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Royal Cork Yacht Club Gears Up For 300th Celebrations, More Inter–Club Racing Possible

3rd December 2017
Cork Harbour cruiser racing this month. The possibility of an all-harbour-clubs league throughout the season would add to the revived interest in cruiser racing Cork Harbour cruiser racing this month. The possibility of an all-harbour-clubs league throughout the season would add to the revived interest in cruiser racing Photo: Bob Bateman

There is a possibility that Cork Harbour could see more active inter-club racing next season.

Following the successful initial inter-club racing this past season between Monkstown Bay and Cove Sailing Clubs, there are to be meetings with the RCYC about the possibility of the Crosshaven-based club joining the existing duo next season, reports Tom MacSweeney. That would probably be based around Friday night whitesail racing. MBSC cruisers race whitesail only and the concept also has good support in Cobh. The RCYC reserves Fridays for whitesail only. The initial consideration is towads perhaps one race a month, starting from a central point in the harbour. That was tried for general cruiser racing a few seasons ago but wasn’t successful.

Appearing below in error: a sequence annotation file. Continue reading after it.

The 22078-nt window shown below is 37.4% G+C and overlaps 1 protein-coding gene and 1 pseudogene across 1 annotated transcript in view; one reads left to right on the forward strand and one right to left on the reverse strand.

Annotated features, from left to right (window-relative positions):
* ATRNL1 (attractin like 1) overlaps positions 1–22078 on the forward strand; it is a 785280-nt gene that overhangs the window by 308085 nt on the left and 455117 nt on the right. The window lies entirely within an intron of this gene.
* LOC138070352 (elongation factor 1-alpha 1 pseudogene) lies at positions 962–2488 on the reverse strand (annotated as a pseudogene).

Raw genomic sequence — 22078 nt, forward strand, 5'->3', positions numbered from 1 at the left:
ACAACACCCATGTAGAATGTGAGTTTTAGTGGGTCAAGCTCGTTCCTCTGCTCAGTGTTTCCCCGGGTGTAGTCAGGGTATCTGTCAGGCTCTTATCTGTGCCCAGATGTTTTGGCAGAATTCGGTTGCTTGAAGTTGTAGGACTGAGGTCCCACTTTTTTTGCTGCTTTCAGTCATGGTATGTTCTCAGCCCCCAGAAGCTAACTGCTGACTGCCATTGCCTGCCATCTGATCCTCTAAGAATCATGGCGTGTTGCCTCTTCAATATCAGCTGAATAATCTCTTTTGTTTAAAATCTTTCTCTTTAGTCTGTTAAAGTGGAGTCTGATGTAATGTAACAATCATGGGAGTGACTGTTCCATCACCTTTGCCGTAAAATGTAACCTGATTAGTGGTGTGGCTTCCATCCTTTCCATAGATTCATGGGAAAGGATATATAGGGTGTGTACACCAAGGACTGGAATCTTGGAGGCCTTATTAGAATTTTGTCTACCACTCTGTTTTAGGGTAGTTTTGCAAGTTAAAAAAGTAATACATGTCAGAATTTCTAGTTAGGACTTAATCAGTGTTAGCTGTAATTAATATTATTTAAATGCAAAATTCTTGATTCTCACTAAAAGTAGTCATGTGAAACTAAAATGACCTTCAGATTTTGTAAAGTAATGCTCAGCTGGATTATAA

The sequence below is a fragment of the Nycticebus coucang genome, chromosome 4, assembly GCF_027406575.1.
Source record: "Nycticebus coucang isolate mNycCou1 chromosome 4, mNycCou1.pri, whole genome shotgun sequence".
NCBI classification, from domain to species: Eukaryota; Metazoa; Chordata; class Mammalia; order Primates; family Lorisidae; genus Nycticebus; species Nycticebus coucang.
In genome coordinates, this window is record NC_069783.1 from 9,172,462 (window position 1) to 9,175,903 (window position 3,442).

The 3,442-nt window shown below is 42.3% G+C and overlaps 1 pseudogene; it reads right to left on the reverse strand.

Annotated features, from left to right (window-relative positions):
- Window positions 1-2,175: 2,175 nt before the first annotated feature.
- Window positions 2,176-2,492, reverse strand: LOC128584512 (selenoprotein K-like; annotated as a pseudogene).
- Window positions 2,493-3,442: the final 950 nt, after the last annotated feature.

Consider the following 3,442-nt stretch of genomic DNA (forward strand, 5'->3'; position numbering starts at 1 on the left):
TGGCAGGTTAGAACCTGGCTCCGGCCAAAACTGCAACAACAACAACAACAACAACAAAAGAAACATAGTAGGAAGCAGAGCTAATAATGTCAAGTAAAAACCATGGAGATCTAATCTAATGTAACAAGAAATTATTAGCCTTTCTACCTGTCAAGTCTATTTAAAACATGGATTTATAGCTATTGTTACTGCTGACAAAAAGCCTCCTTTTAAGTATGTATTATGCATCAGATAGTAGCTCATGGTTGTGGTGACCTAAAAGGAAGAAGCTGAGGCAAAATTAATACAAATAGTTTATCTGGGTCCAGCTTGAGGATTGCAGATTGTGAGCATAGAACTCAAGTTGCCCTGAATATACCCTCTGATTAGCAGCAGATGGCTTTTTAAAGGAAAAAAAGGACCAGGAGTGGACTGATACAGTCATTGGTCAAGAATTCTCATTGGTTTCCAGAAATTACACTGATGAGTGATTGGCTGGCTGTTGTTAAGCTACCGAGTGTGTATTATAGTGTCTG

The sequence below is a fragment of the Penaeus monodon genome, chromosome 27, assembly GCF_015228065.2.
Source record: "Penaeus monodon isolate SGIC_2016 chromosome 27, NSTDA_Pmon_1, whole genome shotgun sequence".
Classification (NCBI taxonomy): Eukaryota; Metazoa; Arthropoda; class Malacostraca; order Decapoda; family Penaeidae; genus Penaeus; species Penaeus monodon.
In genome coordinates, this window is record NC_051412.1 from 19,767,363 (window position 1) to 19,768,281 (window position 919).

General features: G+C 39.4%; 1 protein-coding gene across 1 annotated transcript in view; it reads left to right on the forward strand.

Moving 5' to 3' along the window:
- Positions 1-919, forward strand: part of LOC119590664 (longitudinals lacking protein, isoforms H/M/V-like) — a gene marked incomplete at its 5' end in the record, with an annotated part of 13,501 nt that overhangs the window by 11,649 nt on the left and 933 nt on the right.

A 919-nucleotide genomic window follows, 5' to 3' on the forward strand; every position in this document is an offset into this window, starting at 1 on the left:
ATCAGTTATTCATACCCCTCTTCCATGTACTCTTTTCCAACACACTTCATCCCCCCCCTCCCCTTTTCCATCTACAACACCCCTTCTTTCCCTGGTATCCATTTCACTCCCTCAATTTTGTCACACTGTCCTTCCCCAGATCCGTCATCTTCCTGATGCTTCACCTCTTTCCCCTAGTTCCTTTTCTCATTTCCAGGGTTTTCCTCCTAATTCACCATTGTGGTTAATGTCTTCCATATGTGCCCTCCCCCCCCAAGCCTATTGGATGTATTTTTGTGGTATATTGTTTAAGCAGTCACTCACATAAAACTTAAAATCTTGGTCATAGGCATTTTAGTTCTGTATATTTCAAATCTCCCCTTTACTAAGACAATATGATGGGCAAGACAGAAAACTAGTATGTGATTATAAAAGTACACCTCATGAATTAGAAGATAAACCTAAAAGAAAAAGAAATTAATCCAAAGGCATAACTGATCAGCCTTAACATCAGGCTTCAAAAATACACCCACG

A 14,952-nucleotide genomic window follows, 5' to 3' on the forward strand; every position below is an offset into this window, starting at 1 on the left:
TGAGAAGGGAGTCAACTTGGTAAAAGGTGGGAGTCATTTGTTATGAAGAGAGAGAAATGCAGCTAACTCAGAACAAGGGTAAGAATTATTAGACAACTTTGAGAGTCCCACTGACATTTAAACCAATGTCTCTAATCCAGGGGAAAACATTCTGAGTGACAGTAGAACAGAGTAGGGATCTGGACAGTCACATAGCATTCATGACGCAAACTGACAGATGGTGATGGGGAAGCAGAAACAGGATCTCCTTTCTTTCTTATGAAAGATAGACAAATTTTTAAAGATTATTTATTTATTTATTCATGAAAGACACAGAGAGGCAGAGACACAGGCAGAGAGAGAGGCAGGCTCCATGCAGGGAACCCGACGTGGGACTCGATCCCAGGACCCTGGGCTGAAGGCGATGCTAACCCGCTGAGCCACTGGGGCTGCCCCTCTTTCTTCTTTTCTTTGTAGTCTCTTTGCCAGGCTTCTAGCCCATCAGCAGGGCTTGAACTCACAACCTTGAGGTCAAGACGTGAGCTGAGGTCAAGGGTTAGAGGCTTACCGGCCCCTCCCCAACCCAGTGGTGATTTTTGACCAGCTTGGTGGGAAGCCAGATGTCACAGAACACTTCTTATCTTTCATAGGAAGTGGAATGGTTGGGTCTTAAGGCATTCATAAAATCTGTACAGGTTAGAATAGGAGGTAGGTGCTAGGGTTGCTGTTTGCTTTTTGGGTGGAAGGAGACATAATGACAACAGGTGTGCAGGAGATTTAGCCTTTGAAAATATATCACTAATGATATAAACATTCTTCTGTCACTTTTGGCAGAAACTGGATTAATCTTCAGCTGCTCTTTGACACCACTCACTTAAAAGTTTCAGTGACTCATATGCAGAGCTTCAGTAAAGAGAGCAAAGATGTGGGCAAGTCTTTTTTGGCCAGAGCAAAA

While the three clubs support each other’s annual ‘At Home’ regattas, the possibility of an all-harbour-clubs league throughout the season would add to the revived interest in cruiser racing which was discussed here.

A ‘Great Ocean Race,’ the possibility of the oldest single-handed Transatlantic race, the Transat, having one of its legs into and form Cork; a ‘Great Gathering’ of cruisers with ‘feeder’ events form several countries, a ‘Water Club Invitational Cup’ event that would recall the start of sailing in Cork Harbour by the ‘Water Club’ – are amongst the plans being developed at the RCYC in Crosshaven to mark its 300th anniversary in 2020. The Naval Service will be involved, fittingly as the original founders of what has become the RCYC, were based at Haulbowline. A Presidential visit and Salute by Naval vessels visiting during the sailing season of 2020, a Classic Gathering and events to involve the harbour communities are amongst the plans.

“In 1720, interest in the sport of sailing had progressed so much that 26-year-old William O’Brien, the 9th Lord Inchiquin and five of his friends got together to formalise their activities and in so doing established ‘The Water Club of the Harbour of Cork.’ This club is known today as the Royal Cork Yacht Club and it is the oldest yacht club in the world,” says the RCYC history. As people in Cobh will tell you, they enabled Crosshaven to establish its credentials when the then RCYC in Cobh merged with the Royal Munster YC at Crosshaven. Monkstown has also laid claim to helping the RCYC maintain that long history.

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